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This Will Shock No One: Moral Outrage is Self-Serving, Says Reason

New research out, and the science is settled! We all knew this. Hell, Zuckerberg built an empire on this: what would Facebook be without self-serving moral preening? A platform to share baby and cat pictures, basically.

When people publicly rage about perceived injustices that don’t affect them personally, we tend to assume this expression is rooted in altruism—a “disinterested and selfless concern for the well-being of others.” But new research suggests that professing such third-party concern—what social scientists refer to as “moral outrage”—is often a function of self-interest, wielded to assuage feelings of personal culpability for societal harms or reinforce (to the self and others) one’s own status as a Very Good Person.

Well bowl me over with a feather. I will admit I’m one of those odd ducks that doesn’t feel guilty about a whole hell of a lot. If anything, I feel guilty over the fact that I don’t feel guilty about much. Maybe I’m sorry I didn’t spend more time with my mom when she was terminally ill. I kind of feel bad about that. Wish I had been more interested in getting to know my paternal grandparents before they died when I was in my early 20s. I probably also don’t do enough to mix with and help people who are truly needy. I’m more of a person to lose touch than keep in touch.

But that’s all my cross to bear, not any of yours. Maybe that’s a difference. It’s not that I, and people like me, don’t have guilt: we internalize it. I don’t need to make my failings as a person your failings as a person. But if there’s anything people are bad at these days, especially on social media, its internalizing things. This rings true:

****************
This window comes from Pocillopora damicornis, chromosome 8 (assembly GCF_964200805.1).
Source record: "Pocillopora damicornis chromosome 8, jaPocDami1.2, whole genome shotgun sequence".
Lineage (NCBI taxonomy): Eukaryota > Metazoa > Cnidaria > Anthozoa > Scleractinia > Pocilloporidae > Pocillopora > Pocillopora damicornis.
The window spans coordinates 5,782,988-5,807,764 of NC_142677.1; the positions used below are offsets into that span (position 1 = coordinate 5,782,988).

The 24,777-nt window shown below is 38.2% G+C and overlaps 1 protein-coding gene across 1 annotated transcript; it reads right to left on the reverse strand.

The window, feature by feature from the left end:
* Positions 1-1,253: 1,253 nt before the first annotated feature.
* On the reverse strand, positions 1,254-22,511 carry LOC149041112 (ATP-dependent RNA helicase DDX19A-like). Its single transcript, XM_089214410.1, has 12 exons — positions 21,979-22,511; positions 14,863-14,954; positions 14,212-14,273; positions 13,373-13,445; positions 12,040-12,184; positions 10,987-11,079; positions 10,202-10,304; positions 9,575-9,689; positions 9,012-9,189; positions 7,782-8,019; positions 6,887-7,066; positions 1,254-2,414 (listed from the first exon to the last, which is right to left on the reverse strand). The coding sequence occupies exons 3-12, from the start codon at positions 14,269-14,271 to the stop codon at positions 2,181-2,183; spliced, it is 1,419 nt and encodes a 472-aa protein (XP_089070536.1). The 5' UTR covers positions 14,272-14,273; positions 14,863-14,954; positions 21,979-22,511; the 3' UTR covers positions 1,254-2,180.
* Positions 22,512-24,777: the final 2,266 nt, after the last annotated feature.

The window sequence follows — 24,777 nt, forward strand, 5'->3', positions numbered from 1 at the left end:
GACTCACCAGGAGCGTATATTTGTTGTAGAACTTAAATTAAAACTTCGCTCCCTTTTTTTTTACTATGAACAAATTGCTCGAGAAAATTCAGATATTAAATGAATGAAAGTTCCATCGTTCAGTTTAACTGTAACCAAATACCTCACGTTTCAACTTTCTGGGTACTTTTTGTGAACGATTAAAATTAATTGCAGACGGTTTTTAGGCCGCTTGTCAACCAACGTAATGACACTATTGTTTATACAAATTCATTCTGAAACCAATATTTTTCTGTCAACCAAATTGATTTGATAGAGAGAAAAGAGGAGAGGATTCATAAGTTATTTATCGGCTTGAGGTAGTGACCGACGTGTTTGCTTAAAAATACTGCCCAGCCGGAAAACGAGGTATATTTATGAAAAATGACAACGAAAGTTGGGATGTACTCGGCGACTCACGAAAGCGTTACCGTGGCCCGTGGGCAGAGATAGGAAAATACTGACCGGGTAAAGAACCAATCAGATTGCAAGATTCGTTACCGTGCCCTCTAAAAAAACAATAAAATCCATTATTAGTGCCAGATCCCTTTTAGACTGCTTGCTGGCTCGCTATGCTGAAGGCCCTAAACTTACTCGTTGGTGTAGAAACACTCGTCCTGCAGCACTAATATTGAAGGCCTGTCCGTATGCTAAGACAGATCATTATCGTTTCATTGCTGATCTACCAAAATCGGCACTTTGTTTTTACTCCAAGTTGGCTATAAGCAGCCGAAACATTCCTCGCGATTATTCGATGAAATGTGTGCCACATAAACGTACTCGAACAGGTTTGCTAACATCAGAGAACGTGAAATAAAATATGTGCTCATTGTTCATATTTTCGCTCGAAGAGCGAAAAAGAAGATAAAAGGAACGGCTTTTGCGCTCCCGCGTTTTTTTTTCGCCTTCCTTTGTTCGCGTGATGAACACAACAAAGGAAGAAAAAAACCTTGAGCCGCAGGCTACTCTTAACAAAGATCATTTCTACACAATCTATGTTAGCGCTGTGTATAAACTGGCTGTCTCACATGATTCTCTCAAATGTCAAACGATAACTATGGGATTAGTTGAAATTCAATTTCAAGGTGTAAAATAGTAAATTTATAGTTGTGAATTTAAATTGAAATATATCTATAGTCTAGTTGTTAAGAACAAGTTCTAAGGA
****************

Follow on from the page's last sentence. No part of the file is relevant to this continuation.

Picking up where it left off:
4 Responses to “This Will Shock No One: Moral Outrage is Self-Serving, Says Reason”

  1. nova3930 says:

    Can I join the club? My GAF ran out a long time ago WRT feeling guilty over the actions and plights of others.

  2. bombloader says:

    Hmm. I recall a certain rabbi 2,000 years pointing out that people prefer to be seen as a good person rather than be a good person. The former is easy, the latter is often hard. Much outrage displayed on social media is simply the lengthy prayers for show of modern day Pharisees.

  3. dwb says:

    The protests by the students in Parkton seem to hit both buttons – feelings of personal culpability because they all joked about Cruz being a school shooter, and need to reinforce their status as morally superior.

  4. Sigivald says:

    Which is why I use Facebook to share cat pictures and bad [excellent] puns, not other stuff.

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